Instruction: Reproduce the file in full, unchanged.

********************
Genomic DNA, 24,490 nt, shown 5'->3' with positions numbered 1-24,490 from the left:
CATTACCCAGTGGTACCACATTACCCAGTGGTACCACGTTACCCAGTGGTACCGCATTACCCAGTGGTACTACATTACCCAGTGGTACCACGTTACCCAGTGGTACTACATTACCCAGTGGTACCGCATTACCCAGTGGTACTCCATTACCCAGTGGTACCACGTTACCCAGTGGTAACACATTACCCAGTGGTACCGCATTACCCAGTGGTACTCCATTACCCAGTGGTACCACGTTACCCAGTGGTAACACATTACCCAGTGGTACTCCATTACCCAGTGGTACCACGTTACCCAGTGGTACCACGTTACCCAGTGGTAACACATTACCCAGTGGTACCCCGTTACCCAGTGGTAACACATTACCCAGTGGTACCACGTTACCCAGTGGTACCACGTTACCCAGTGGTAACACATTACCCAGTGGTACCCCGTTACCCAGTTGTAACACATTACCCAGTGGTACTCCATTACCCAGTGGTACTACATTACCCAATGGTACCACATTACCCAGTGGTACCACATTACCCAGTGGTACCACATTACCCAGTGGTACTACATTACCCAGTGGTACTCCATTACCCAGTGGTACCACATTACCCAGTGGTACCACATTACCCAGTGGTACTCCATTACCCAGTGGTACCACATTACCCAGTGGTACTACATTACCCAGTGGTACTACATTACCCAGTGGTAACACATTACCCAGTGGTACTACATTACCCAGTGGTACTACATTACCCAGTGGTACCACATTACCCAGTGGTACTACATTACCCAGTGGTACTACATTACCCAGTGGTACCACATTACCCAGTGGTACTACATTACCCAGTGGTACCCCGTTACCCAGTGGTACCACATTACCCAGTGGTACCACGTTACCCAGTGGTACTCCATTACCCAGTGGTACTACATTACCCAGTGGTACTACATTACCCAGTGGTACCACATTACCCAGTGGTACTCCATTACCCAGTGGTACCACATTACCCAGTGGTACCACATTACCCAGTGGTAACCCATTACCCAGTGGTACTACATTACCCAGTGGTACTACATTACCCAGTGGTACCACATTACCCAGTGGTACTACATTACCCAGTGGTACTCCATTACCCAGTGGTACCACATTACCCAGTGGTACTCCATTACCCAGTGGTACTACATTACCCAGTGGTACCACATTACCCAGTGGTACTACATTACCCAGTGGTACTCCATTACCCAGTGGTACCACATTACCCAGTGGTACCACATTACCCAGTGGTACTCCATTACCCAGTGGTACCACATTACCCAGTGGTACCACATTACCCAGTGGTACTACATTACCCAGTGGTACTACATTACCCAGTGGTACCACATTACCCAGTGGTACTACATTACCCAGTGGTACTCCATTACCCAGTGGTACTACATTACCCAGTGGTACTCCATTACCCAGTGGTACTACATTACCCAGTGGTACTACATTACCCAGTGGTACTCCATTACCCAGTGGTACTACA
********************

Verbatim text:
Genomic DNA, 24,490 nt, shown 5'->3' with positions numbered 1-24,490 from the left:
CATTACCCAGTGGTACCACATTACCCAGTGGTACCACGTTACCCAGTGGTACCGCATTACCCAGTGGTACTACATTACCCAGTGGTACCACGTTACCCAGTGGTACTACATTACCCAGTGGTACCGCATTACCCAGTGGTACTCCATTACCCAGTGGTACCACGTTACCCAGTGGTAACACATTACCCAGTGGTACCGCATTACCCAGTGGTACTCCATTACCCAGTGGTACCACGTTACCCAGTGGTAACACATTACCCAGTGGTACTCCATTACCCAGTGGTACCACGTTACCCAGTGGTACCACGTTACCCAGTGGTAACACATTACCCAGTGGTACCCCGTTACCCAGTGGTAACACATTACCCAGTGGTACCACGTTACCCAGTGGTACCACGTTACCCAGTGGTAACACATTACCCAGTGGTACCCCGTTACCCAGTTGTAACACATTACCCAGTGGTACTCCATTACCCAGTGGTACTACATTACCCAATGGTACCACATTACCCAGTGGTACCACATTACCCAGTGGTACCACATTACCCAGTGGTACTACATTACCCAGTGGTACTCCATTACCCAGTGGTACCACATTACCCAGTGGTACCACATTACCCAGTGGTACTCCATTACCCAGTGGTACCACATTACCCAGTGGTACTACATTACCCAGTGGTACTACATTACCCAGTGGTAACACATTACCCAGTGGTACTACATTACCCAGTGGTACTACATTACCCAGTGGTACCACATTACCCAGTGGTACTACATTACCCAGTGGTACTACATTACCCAGTGGTACCACATTACCCAGTGGTACTACATTACCCAGTGGTACCCCGTTACCCAGTGGTACCACATTACCCAGTGGTACCACGTTACCCAGTGGTACTCCATTACCCAGTGGTACTACATTACCCAGTGGTACTACATTACCCAGTGGTACCACATTACCCAGTGGTACTCCATTACCCAGTGGTACCACATTACCCAGTGGTACCACATTACCCAGTGGTAACCCATTACCCAGTGGTACTACATTACCCAGTGGTACTACATTACCCAGTGGTACCACATTACCCAGTGGTACTACATTACCCAGTGGTACTCCATTACCCAGTGGTACCACATTACCCAGTGGTACTCCATTACCCAGTGGTACTACATTACCCAGTGGTACCACATTACCCAGTGGTACTACATTACCCAGTGGTACTCCATTACCCAGTGGTACCACATTACCCAGTGGTACCACATTACCCAGTGGTACTCCATTACCCAGTGGTACCACATTACCCAGTGGTACCACATTACCCAGTGGTACTACATTACCCAGTGGTACTACATTACCCAGTGGTACCACATTACCCAGTGGTACTACATTACCCAGTGGTACTCCATTACCCAGTGGTACTACATTACCCAGTGGTACTCCATTACCCAGTGGTACTACATTACCCAGTGGTACTACATTACCCAGTGGTACTCCATTACCCAGTGGTACTACA